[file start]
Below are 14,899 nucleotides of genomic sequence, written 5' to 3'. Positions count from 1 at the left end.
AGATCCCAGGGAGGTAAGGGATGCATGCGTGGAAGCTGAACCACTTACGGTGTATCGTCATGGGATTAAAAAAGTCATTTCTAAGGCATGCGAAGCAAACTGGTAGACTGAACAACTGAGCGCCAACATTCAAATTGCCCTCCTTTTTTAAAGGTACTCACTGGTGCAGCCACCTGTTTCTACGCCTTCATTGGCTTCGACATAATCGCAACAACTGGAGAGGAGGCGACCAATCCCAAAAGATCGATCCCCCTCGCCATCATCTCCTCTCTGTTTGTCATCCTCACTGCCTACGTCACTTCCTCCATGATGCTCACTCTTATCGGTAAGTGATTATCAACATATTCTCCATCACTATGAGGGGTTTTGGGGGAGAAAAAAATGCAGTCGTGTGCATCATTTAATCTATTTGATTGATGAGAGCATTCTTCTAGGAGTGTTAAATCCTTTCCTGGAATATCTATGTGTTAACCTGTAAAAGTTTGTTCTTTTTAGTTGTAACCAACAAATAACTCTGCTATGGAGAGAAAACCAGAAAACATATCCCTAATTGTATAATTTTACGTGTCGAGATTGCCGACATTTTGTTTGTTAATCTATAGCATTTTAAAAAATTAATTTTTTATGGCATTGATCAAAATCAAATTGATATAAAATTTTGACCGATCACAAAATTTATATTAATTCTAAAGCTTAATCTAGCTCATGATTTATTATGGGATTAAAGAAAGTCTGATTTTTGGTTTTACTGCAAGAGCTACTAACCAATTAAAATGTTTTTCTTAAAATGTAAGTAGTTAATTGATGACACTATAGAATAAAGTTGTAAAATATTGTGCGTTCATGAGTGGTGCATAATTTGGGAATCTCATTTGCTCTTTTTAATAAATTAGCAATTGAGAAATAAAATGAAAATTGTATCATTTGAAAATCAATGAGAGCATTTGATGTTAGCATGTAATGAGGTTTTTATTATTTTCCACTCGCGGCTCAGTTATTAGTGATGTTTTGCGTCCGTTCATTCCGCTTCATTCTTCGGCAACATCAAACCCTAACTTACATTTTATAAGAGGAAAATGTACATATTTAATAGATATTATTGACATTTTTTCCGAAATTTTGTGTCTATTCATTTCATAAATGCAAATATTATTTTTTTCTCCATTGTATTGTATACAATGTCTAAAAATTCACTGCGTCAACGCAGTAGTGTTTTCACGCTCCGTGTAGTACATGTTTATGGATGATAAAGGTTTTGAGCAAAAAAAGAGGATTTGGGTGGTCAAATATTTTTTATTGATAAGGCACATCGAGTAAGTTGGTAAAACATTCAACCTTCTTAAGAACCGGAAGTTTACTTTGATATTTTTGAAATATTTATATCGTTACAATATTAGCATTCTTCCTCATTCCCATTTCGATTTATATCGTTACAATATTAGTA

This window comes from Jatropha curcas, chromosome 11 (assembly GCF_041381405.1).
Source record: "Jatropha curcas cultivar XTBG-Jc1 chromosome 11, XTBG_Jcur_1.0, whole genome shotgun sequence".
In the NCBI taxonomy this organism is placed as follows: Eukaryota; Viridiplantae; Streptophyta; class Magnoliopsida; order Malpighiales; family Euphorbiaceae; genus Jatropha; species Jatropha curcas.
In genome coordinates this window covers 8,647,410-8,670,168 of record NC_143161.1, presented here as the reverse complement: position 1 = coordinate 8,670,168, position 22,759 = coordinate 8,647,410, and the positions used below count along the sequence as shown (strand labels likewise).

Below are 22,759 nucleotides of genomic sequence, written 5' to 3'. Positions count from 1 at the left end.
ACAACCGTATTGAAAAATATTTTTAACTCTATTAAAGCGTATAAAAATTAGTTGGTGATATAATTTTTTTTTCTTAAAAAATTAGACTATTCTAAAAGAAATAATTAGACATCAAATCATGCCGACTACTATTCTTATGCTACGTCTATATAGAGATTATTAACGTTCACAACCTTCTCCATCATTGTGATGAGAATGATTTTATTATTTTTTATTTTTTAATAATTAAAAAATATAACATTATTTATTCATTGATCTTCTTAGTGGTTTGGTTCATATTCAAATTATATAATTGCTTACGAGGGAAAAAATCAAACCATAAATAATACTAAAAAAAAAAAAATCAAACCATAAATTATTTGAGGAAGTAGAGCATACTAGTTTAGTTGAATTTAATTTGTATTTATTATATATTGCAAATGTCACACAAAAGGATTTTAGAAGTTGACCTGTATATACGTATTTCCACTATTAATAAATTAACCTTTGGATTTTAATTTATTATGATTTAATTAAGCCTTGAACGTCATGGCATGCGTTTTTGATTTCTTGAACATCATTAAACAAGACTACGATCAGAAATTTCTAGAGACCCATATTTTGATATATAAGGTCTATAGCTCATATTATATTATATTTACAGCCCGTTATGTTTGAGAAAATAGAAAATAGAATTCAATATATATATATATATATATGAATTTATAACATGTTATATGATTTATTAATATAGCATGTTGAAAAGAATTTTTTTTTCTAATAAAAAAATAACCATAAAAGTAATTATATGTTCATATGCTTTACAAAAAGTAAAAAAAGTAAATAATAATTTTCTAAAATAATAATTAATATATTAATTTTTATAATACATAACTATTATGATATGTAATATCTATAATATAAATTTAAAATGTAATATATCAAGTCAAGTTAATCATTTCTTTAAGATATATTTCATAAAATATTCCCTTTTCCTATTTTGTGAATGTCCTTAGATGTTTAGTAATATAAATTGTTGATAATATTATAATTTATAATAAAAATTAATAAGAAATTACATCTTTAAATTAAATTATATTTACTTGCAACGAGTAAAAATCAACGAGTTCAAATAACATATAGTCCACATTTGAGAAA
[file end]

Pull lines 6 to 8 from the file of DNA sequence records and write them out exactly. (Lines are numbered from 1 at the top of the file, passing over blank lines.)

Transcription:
In genome coordinates this window covers 8,647,410-8,670,168 of record NC_143161.1, presented here as the reverse complement: position 1 = coordinate 8,670,168, position 22,759 = coordinate 8,647,410, and the positions used below count along the sequence as shown (strand labels likewise).

Below are 22,759 nucleotides of genomic sequence, written 5' to 3'. Positions count from 1 at the left end.
ACAACCGTATTGAAAAATATTTTTAACTCTATTAAAGCGTATAAAAATTAGTTGGTGATATAATTTTTTTTTCTTAAAAAATTAGACTATTCTAAAAGAAATAATTAGACATCAAATCATGCCGACTACTATTCTTATGCTACGTCTATATAGAGATTATTAACGTTCACAACCTTCTCCATCATTGTGATGAGAATGATTTTATTATTTTTTATTTTTTAATAATTAAAAAATATAACATTATTTATTCATTGATCTTCTTAGTGGTTTGGTTCATATTCAAATTATATAATTGCTTACGAGGGAAAAAATCAAACCATAAATAATACTAAAAAAAAAAAAATCAAACCATAAATTATTTGAGGAAGTAGAGCATACTAGTTTAGTTGAATTTAATTTGTATTTATTATATATTGCAAATGTCACACAAAAGGATTTTAGAAGTTGACCTGTATATACGTATTTCCACTATTAATAAATTAACCTTTGGATTTTAATTTATTATGATTTAATTAAGCCTTGAACGTCATGGCATGCGTTTTTGATTTCTTGAACATCATTAAACAAGACTACGATCAGAAATTTCTAGAGACCCATATTTTGATATATAAGGTCTATAGCTCATATTATATTATATTTACAGCCCGTTATGTTTGAGAAAATAGAAAATAGAATTCAATATATATATATATATATATGAATTTATAACATGTTATATGATTTATTAATATAGCATGTTGAAAAGAATTTTTTTTTCTAATAAAAAAATAACCATAAAAGTAATTATATGTTCATATGCTTTACAAAAAGTAAAAAAAGTAAATAATAATTTTCTAAAATAATAATTAATATATTAATTTTTATAATACATAACTATTATGATATGTAATATCTATAATATAAATTTAAAATGTAATATATCAAGTCAAGTTAATCATTTCTTTAAGATATATTTCATAAAATATTCCCTTTTCCTATTTTGTGAATGTCCTTAGATGTTTAGTAATATAAATTGTTGATAATATTATAATTTATAATAAAAATTAATAAGAAATTACATCTTTAAATTAAATTATATTTACTTGCAACGAGTAAAAATCAACGAGTTCAAATAACATATAGTCCACATTTGAGAAA